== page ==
After the successful surgery, the bills arrived, totaling $16,000--more than what he'd expected. Remjeske fought back, objecting to specific hospital charges. The hospital agreed to strike a $500 charge for time in the recovery room, $200 for a leg-lifting device that Remjeske claims wasn't used and $800 in other charges, including the cost of physical therapy sessions that never happened. Remjeske says he missed out on the opportunity to get a deal on his sedation medicine because the anesthesiologist wasn't able to tell him the price ahead of time.
The rise in health care costs, and especially in the share paid by the patient, is giving people a lot more incentive to gather their courage to try to bargain down prices. Last year, an average insured family spent $3,350 on copays, coinsurance (the percentage that is the patient's responsibility), premiums and deductibles. That's twice the average of a decade ago.
"If you go in unknowing and come out unknowing, you could end up with an unbelievable bill," Remjeske says. As for the hospital, "We think we give the best care," says spokeswoman Jennifer Amundson, "so it's nice to know that we're also competitive."
Haggle with your doctor and hospital? These days you'd be crazy not to. Read more.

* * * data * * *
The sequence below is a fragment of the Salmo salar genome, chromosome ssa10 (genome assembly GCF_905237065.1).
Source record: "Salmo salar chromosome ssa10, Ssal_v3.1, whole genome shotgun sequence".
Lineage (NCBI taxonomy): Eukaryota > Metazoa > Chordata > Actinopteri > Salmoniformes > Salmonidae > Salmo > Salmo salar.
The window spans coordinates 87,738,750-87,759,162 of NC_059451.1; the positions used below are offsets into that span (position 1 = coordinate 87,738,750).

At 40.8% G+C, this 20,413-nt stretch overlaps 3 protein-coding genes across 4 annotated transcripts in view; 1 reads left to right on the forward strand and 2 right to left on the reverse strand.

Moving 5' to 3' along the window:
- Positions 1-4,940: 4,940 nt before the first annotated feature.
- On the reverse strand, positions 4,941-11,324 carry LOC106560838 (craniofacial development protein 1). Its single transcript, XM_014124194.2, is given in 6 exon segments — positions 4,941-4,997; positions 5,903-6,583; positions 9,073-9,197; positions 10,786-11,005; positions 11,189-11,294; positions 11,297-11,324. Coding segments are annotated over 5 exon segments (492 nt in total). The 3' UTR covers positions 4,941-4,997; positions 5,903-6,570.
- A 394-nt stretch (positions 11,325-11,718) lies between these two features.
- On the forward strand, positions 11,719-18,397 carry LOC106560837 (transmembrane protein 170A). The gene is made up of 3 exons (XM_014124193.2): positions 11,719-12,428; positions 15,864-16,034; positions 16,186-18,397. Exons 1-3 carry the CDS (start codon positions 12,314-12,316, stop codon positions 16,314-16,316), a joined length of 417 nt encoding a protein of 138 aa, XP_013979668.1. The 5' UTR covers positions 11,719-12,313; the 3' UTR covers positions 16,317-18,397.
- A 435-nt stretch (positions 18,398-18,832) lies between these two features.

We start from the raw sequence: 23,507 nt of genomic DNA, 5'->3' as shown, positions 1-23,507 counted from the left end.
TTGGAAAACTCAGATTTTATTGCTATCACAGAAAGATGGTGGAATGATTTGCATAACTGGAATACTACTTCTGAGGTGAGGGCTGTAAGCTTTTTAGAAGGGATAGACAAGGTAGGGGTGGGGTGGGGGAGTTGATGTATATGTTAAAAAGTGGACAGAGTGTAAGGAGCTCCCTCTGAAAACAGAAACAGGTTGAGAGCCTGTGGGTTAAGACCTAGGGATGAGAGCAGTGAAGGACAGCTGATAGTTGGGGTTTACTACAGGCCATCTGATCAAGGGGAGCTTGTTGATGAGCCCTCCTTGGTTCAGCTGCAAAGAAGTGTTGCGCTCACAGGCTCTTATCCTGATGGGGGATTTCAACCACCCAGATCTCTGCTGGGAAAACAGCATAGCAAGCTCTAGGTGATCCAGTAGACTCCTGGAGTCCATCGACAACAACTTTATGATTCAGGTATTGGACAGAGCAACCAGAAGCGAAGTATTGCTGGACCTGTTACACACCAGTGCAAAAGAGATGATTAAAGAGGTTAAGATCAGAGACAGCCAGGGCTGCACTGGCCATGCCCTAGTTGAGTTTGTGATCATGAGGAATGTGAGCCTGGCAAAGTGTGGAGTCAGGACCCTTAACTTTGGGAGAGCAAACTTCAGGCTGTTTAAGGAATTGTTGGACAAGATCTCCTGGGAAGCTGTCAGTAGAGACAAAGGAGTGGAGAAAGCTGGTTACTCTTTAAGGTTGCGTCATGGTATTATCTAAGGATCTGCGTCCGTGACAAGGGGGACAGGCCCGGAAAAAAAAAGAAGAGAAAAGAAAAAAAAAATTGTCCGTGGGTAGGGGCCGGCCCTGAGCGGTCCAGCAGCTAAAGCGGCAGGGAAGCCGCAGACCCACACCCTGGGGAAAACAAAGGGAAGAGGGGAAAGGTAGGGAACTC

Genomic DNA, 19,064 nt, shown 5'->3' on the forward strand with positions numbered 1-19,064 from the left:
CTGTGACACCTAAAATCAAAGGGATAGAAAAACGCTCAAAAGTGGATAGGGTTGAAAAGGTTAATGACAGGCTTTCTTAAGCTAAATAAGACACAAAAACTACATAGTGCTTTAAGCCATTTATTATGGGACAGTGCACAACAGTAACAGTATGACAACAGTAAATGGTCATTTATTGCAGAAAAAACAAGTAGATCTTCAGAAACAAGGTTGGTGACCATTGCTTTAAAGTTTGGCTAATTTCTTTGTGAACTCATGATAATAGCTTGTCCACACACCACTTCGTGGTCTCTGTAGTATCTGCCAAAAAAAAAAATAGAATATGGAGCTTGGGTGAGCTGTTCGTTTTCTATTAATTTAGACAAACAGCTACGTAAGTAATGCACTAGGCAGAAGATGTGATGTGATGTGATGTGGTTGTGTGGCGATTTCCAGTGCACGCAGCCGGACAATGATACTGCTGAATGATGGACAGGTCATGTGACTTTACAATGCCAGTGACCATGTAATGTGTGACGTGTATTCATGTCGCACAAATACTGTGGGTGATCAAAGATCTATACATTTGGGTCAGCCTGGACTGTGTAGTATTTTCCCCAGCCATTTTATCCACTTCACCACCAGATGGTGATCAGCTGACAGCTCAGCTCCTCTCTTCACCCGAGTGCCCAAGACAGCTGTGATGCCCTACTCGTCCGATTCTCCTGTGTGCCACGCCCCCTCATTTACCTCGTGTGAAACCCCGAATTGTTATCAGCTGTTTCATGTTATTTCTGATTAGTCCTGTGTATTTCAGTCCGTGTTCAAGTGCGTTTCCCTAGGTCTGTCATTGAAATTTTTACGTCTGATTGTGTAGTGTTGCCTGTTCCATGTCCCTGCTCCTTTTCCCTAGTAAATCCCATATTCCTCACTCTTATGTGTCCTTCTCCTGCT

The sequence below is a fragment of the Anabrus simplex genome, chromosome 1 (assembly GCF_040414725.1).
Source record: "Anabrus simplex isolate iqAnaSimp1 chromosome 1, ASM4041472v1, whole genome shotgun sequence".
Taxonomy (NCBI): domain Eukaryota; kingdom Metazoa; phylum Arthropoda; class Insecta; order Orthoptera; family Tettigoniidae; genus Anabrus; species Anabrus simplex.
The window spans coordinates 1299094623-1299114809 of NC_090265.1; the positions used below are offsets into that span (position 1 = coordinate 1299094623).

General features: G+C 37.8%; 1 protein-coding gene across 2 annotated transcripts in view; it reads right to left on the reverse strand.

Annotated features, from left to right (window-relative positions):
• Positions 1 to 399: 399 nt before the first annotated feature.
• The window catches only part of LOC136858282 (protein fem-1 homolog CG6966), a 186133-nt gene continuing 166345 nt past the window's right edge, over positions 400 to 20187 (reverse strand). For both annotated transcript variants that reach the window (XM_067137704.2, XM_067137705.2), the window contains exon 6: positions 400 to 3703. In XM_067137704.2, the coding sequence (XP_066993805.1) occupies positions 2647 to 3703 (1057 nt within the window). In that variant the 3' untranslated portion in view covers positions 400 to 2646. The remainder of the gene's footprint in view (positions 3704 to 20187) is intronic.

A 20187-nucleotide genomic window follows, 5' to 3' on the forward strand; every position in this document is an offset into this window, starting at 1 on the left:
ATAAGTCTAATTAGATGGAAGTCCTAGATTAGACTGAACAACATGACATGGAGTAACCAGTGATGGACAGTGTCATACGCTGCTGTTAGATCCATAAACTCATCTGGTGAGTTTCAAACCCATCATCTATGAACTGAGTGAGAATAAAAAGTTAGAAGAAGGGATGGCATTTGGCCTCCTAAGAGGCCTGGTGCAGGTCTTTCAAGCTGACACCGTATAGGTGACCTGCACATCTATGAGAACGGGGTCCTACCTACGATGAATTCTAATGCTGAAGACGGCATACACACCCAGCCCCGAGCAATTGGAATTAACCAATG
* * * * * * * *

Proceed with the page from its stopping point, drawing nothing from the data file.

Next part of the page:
Closing Argument at Guantanamo: The Torture of Mohammed Jawad
By Major David J.R. Frakt | Harvard Human Rights Journal
Excerpts: Jawad was the first military commission case to squarely present the issue of the provable torture of a detainee at Guantanamo Bay, and Mohammed Jawad was the first Guantanamo detainee to take the witness stand in a military commission and describe his mistreatment under oath.
I had two meetings with Mr. Jawad at the detention camp where he was held prior to the hearing on May 7. I tried to persuade him to allow me to represent him, but he was understandably wary about accepting the assistance of a U.S. military attorney. In a meeting in the courthouse holding cell just before the hearing, Mr. Jawad and I reached a compromise—he would allow me to represent him for the limited purposes of challenging the legitimacy of the military commissions and the conditions of his confinement. The military judge, recognizing this compromise as progress, accepted the arrangement and gave me three weeks to file “law motions” challenging the jurisdiction of the commissions and the conditions of Mr. Jawad’s confinement.18
Two weeks later, the prosecutor, honoring his duty to provide exculpatory evidence to the defense, turned over prison logs revealing that my client had been subjected to a sleep deprivation program known as the “frequent flyer program.” Specifically, Mr. Jawad had been moved back and forth between two prison cells approximately every three hours for fourteen straight days, a total of 112 moves. These cell moves, which were clearly intended to disrupt the detainee’s sleep, were made time-consuming by the fact that both his hands and feet were shackled. My hastily conducted research convinced me that this program constituted torture.19 Along with the frequent flyer program, the prison logs also revealed that Mr. Jawad had attempted to commit suicide on December 25, 2003.
The only remedy indicated in the Manual for Military Commissions in cases of torture was suppression of evidence obtained by torture.20
The entire file is attached here at ADS, and can also be read at the link above for the Harvard Human Rights Journal. Click "Read more" to continue reading the Excerpt.